The argument of these laws and models is that all societies, complex or otherwise, run the risk of adapting so well to existing circumstances that change becomes impossible.
Complexity reduction => depopulation
For Tainter, complexity reduction causes depopulation and not vice-versa. Depopulation is often correlated with decline
A complex society that has collapsed is suddenly smaller, simpler, less stratified, and less socially differentiated. Specialization decreases and there is less centralized control. The flow of information drops, people trade and interact less, and there is overall lower coordination among individuals and groups. Economic activity drops to a commensurate level, while the arts and literature experience such a quantitative decline that a dark age often ensues. Population levels tend to drop, and for those who are left the known world shrinks.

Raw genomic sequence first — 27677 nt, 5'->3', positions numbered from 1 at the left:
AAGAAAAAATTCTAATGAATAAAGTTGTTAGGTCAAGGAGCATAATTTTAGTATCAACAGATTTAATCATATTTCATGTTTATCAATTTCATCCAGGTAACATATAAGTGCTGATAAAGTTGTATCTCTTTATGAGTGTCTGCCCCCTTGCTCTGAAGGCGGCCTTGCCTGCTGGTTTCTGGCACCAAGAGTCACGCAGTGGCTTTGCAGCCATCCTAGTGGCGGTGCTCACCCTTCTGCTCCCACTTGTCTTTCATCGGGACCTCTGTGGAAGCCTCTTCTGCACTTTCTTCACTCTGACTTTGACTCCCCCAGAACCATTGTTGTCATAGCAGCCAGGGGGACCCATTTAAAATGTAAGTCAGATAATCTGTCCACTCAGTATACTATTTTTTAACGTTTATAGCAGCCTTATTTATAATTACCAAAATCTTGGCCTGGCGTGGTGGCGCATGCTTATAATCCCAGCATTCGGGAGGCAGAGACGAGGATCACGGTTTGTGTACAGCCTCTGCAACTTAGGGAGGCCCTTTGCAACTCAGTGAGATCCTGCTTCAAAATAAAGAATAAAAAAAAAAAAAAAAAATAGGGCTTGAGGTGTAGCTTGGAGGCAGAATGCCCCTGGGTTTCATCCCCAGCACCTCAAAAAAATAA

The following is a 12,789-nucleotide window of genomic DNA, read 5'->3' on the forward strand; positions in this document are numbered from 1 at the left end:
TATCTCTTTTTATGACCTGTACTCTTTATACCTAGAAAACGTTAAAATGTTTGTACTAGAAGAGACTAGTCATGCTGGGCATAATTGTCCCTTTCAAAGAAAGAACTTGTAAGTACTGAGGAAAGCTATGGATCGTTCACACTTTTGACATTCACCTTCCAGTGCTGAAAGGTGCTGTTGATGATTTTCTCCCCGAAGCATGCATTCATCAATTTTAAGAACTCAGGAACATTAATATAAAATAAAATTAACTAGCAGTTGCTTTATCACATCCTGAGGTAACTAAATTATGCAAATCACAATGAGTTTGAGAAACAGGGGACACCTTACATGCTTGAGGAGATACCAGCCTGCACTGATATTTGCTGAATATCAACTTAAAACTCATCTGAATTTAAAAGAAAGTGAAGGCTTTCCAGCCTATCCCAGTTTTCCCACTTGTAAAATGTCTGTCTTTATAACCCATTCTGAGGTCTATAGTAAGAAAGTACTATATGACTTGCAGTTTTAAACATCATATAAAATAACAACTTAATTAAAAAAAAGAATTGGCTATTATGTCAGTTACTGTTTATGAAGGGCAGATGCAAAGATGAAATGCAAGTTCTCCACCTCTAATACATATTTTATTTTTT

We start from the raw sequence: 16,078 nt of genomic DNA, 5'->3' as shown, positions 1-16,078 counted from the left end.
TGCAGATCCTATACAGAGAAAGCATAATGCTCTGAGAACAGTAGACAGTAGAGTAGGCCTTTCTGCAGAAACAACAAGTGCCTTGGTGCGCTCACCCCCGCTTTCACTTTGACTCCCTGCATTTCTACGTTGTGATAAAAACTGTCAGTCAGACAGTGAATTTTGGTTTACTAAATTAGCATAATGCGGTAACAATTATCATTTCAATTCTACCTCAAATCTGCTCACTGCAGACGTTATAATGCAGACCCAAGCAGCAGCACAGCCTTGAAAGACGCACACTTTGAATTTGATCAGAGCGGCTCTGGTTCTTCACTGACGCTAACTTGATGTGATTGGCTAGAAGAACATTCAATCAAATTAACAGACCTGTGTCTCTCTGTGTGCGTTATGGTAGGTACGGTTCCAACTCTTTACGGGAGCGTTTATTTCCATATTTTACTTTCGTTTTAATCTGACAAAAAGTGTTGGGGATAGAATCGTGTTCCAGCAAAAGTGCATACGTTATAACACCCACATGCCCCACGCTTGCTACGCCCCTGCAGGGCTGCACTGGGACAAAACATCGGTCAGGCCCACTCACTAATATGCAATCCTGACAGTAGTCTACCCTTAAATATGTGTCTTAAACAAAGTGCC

High upkeep of complex societies
Complexity and stratification are oddities when viewed from the full perspective of our history, and where present, must be constantly reinforced. Leaders, parties, and governments need constantly to establish and maintain legitimacy. This effort must have a genuine material basis, which means that some level of responsiveness to a support population is necessary.
Civilization itself (i.e., great complexity), to Rappaport, may be maladaptive: Civilisation has emerged only recently - in the past six thousand or so years - and it may yet prove to be an unsuccessful experiment' (Rappaport 1977: 65).
The Ik People are really fascinating:
Children are minimally cared for by their mothers until age three, and then are put out to fend for themselves. This separation is absolute. By age three they are expected to find their own food and shelter, and those that survive do provide for themselves. Children band into age-sets for protection, since adults will